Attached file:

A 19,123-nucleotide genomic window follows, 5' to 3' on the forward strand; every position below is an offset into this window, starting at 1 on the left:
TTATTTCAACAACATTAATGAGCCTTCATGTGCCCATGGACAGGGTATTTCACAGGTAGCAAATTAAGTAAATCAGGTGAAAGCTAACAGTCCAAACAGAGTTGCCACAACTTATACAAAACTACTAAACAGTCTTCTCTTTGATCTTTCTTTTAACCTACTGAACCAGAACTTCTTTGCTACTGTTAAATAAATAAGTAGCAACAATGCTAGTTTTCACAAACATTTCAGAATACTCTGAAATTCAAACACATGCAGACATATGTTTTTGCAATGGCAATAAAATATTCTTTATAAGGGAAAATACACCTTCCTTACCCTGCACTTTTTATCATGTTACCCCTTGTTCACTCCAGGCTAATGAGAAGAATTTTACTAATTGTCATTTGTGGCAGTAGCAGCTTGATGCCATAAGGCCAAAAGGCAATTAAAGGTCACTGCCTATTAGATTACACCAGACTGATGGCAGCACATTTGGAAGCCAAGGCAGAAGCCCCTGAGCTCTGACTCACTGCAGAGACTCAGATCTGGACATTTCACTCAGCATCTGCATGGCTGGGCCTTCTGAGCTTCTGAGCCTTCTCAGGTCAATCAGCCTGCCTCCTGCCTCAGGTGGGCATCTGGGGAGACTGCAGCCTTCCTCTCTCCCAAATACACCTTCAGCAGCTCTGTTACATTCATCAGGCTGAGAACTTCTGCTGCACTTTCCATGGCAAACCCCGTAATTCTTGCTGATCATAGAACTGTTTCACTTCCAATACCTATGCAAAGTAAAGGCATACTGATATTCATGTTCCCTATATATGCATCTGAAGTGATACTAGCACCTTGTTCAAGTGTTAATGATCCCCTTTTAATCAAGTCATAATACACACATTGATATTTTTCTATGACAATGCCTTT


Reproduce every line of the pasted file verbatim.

A 19,123-nucleotide genomic window follows, 5' to 3' on the forward strand; every position below is an offset into this window, starting at 1 on the left:
TTATTTCAACAACATTAATGAGCCTTCATGTGCCCATGGACAGGGTATTTCACAGGTAGCAAATTAAGTAAATCAGGTGAAAGCTAACAGTCCAAACAGAGTTGCCACAACTTATACAAAACTACTAAACAGTCTTCTCTTTGATCTTTCTTTTAACCTACTGAACCAGAACTTCTTTGCTACTGTTAAATAAATAAGTAGCAACAATGCTAGTTTTCACAAACATTTCAGAATACTCTGAAATTCAAACACATGCAGACATATGTTTTTGCAATGGCAATAAAATATTCTTTATAAGGGAAAATACACCTTCCTTACCCTGCACTTTTTATCATGTTACCCCTTGTTCACTCCAGGCTAATGAGAAGAATTTTACTAATTGTCATTTGTGGCAGTAGCAGCTTGATGCCATAAGGCCAAAAGGCAATTAAAGGTCACTGCCTATTAGATTACACCAGACTGATGGCAGCACATTTGGAAGCCAAGGCAGAAGCCCCTGAGCTCTGACTCACTGCAGAGACTCAGATCTGGACATTTCACTCAGCATCTGCATGGCTGGGCCTTCTGAGCTTCTGAGCCTTCTCAGGTCAATCAGCCTGCCTCCTGCCTCAGGTGGGCATCTGGGGAGACTGCAGCCTTCCTCTCTCCCAAATACACCTTCAGCAGCTCTGTTACATTCATCAGGCTGAGAACTTCTGCTGCACTTTCCATGGCAAACCCCGTAATTCTTGCTGATCATAGAACTGTTTCACTTCCAATACCTATGCAAAGTAAAGGCATACTGATATTCATGTTCCCTATATATGCATCTGAAGTGATACTAGCACCTTGTTCAAGTGTTAATGATCCCCTTTTAATCAAGTCATAATACACACATTGATATTTTTCTATGACAATGCCTTT